Around the time when Eric Clapton’s unplugged performance brought tears to anyone who’d lost a child and Toni Braxton attracted the attention of Babyface with her sad love songs, Julián Esteban Torres López began to take storytelling seriously at Broad Street Elementary School in Nashua, New Hampshire.  It was there he first gained recognition for writing when he took home the Best Single and Best Songwriting awards in his 6th grade’s rendition of the 1993 Grammys.  The experience taught him the power of the spoken word, as he serenaded M.C. Jessica D. with his award-winning hit, “Loneliness,” set to a Boyz II Men melody.

He’s since lost his elementary school little boy charm and grown out of his falsetto, but has continued to develop his writing.   As an adult, Julián has expanded his repertoire, publishing essays, poetry, fiction, newspaper articles, creative nonfiction, interviews, and memoirs along the way.

Find below a sample of future, current, and past publications and recognitions.


Julián has another book coming out in 2019—a collection of articles he wrote as an academic and journalist reporting on Colombia between 2009 and 2013.

  • Reporting on Colombia: Essays on Colombia’s History, Culture, Peoples, and Armed Conflict.


Most recently, Julián published interviews, creative nonfiction, poetry, flash fiction, and a long-form philosophy essay on humanism and revolutionary violence.




Julián published poetry in several journals, among them Aegis, Channillo, Bleach MagazineGentle Strength QuarterlyThe WRIToracleColombia Reports, and the anthology Shattering Silence: Reclaiming the Voice of Social Awareness through Poetry and Art.

Spoken Word

Julián was a spoken word artist from 2000 to 2010, was part of the University of New Hampshire Slam Poetry Team in 2003, and also recorded spoken word pieces in two audio anthologies and one debut album.

  • Harmony Conspiracy: A Poet’s Proposal, three tracks included in spoken word anthology, produced by The Artists’ Circle, 2003.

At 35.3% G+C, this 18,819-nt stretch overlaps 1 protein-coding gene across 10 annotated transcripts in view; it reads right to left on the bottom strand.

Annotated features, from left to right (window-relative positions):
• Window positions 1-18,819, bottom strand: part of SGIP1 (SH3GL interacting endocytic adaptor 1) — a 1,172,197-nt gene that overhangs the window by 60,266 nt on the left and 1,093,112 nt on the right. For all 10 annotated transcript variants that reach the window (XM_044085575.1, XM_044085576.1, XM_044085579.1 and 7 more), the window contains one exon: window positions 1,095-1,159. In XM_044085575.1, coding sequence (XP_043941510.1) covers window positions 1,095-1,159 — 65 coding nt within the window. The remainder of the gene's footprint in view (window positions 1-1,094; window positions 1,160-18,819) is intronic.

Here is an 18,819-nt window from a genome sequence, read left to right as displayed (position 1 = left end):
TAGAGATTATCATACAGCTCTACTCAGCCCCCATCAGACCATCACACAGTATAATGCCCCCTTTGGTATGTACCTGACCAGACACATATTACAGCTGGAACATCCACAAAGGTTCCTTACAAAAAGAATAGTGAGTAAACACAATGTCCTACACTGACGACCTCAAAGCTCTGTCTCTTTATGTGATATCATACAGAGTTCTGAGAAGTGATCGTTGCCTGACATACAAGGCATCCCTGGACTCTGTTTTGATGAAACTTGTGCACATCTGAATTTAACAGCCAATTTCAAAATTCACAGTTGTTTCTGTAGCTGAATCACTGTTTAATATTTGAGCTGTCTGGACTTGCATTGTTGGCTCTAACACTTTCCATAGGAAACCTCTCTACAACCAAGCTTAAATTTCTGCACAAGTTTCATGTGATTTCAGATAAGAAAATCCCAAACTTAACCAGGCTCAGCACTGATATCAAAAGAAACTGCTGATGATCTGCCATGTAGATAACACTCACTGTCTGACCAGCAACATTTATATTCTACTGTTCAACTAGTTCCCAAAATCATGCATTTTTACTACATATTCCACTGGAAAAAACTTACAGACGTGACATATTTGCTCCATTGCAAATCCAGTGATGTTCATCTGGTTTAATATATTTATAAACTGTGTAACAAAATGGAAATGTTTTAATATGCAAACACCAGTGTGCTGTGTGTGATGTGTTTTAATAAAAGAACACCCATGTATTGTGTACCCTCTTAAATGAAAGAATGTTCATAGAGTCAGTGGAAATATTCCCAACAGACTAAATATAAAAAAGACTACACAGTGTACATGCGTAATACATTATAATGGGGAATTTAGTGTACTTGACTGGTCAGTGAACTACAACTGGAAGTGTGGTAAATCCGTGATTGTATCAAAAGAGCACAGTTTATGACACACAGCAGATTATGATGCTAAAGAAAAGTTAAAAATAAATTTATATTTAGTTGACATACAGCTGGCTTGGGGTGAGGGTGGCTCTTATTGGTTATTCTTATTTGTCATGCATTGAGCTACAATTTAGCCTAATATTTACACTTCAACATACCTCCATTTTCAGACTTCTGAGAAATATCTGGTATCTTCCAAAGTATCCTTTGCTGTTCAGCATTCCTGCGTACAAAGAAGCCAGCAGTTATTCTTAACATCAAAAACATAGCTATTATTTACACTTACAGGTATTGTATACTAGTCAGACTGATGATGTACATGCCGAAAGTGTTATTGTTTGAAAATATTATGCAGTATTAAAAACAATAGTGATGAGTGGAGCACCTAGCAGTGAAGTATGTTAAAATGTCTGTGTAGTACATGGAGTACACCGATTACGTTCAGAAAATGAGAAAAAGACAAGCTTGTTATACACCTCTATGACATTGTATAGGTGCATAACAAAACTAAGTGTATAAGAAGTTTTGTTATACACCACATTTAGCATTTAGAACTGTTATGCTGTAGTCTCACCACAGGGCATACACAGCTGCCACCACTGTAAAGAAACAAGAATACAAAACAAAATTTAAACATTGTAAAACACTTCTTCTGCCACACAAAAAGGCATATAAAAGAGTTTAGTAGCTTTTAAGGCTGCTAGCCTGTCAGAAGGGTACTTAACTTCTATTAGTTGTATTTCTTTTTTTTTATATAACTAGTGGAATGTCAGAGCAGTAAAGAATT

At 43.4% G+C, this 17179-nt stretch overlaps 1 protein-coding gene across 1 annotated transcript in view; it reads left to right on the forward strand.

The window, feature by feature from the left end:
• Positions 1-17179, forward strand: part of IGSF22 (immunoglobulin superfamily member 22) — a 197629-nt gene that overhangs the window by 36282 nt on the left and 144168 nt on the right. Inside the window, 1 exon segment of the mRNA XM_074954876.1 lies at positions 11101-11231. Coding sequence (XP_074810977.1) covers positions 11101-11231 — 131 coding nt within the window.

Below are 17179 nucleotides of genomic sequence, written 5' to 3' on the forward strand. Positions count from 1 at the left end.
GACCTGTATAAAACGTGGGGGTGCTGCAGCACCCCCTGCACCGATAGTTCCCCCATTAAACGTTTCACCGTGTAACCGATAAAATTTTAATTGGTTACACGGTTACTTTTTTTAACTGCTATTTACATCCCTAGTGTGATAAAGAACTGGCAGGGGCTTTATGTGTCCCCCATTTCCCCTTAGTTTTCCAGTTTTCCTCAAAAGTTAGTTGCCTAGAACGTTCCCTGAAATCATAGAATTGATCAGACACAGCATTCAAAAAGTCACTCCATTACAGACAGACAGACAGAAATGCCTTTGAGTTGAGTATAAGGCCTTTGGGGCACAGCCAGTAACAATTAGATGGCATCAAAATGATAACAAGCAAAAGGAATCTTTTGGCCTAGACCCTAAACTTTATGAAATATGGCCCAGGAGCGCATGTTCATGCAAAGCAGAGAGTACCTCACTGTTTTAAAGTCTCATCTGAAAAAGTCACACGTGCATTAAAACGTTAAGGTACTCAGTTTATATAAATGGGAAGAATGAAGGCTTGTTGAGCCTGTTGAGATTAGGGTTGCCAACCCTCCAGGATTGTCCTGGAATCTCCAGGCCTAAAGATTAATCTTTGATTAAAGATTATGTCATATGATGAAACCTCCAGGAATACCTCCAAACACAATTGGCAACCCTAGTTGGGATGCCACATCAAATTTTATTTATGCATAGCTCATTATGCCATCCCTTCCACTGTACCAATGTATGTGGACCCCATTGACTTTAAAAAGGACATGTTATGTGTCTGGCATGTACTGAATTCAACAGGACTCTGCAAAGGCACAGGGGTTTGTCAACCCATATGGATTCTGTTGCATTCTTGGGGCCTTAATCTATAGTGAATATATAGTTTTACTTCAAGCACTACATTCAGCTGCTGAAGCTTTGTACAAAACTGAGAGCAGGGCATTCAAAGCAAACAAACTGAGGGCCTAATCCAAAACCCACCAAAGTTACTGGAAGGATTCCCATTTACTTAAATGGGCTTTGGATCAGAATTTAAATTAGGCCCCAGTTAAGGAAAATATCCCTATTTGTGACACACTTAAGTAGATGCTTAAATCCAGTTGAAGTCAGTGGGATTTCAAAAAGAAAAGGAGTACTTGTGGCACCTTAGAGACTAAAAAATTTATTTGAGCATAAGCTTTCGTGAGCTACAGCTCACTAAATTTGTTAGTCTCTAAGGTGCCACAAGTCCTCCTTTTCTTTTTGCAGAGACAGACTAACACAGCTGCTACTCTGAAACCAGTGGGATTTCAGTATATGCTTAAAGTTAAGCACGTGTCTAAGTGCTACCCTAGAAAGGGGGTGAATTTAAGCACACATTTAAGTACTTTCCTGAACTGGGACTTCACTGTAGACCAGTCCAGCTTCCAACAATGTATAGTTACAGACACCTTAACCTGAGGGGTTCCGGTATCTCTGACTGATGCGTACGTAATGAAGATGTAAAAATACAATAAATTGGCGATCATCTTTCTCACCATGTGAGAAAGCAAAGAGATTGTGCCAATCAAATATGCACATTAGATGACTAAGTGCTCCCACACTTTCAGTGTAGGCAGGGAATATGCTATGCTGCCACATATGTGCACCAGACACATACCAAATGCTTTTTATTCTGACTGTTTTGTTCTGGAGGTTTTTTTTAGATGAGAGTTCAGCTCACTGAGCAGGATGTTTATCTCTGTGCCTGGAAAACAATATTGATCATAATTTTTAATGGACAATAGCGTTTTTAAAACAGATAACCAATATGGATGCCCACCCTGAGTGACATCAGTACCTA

• Dirty Laundry: The WRIToracle Poets, three tracks included in spoken word anthology, produced by TheWrit, 2007.
  • Sfumato: A Decade of Spoken Word, twenty tracks, self-produced, 2011.

He recently mixed (with instruments and soundscapes) a surrealist piece called “The Wind” he originally recorded during a live 2003 performance in Durham, New Hampshire.


Julián had columns in Little Colombia Observationist (blog on observations about daily life in Colombia), Heavy Words (online journal for informative, analytical, and creative columns on culture, politics, ethics, current events, and the arts), and Colombia Reports (Colombia’s largest and most reliable news source in English).  He published pieces on culture, politics, ethics, war, conflict resolution, current events, history, and the arts. Find below a selection of articles.


  • “Curious vs. Certain Dispositions in Dialogue: Roadblocks and Pathways Toward Understanding and Clarity,” The Dialectic, University of New Hampshire Philosophy Journal, April 2004.
  • “Art is Indefinable,” First Place, Rudy Dusek Essay Prize in Philosophy of Art, University of New Hampshire, 2001-2002.
  • “Knowledge of Self-Innocence,” Take 1, Vol. 8, Rivier College’s Department of English and Communication Journal of Outstanding Freshmen Essays, Spring 2000.

Short Stories

  • “Last Words,” Shortlisted Finalist, Okanagan Short Story Contest, University of British Columbia Okanagan, 2009.
    • Short story manuscript selected (1 of 6 UBC Okanagan students/community) for one-on-one critique with Writer-in-Residence, Fred Stenson (a Giller Pirze finalist), 2009.


  • From August 2013 through November 2015, Julián wrote 1000+ legend captions for historical photos that were used in nearly 150 graphically-designed community murals throughout the U.S., for Wells Fargo’s Community Mural Program.
    • The program’s mission is to create unique custom-designed historical artwork that respects the community’s legacy, celebrates its diversity, and honors the past upon which the community was founded.
    • Julián worked with historical societies (local, county, state, and national), libraries, and archives to (a) discover the stories that represented each specific community’s legacy, and (b) to be able to write the captions.
    • Find a sample below of a legend with captions and design (by Anne Marie Lapitan) for a mural that commemorates the 50th anniversary of the Civil Rights Act.  The mural and legend depict the struggles and triumphs in Montgomery on the road to racial equality, bringing pivotal moments in the Civil Rights Movement to life.


Montgomery, Alabama, Civil Rights Movement mural, designed by Anne Marie Lapitan. Research, image acquisition, and legend captions by Julián Esteban Torres López.


Matthew Meyer
  • w/ illustrator, folklorist, and author Matthew Meyer, “The Night Parade of One Hundred Demons: A Field Guide to Japanese Yokai,” Surgically Enhanced Mannequin, April 2012.
The Boqui-Toquis
Calavera y la Popular Independiente
  • w/ fun, folkloric, Colombian-fusion band Calavera y la Popular Independiente, Little Colombia Observationist, July 2011.
Missy MacQuarrie
  • w/ musician, singer, songwriter Miss Johnson, “Sound to Keep,” The WRIToracle Journal and Review, 2005.  (She now goes by Missy MacQuarrie.)
Liz Parmalee
  • Director of short film documentary on singer-songwriter Liz Parmalee, Remember the Tall Grass,  produced by Wet Paint Café, Durham, New Hampshire, 2003.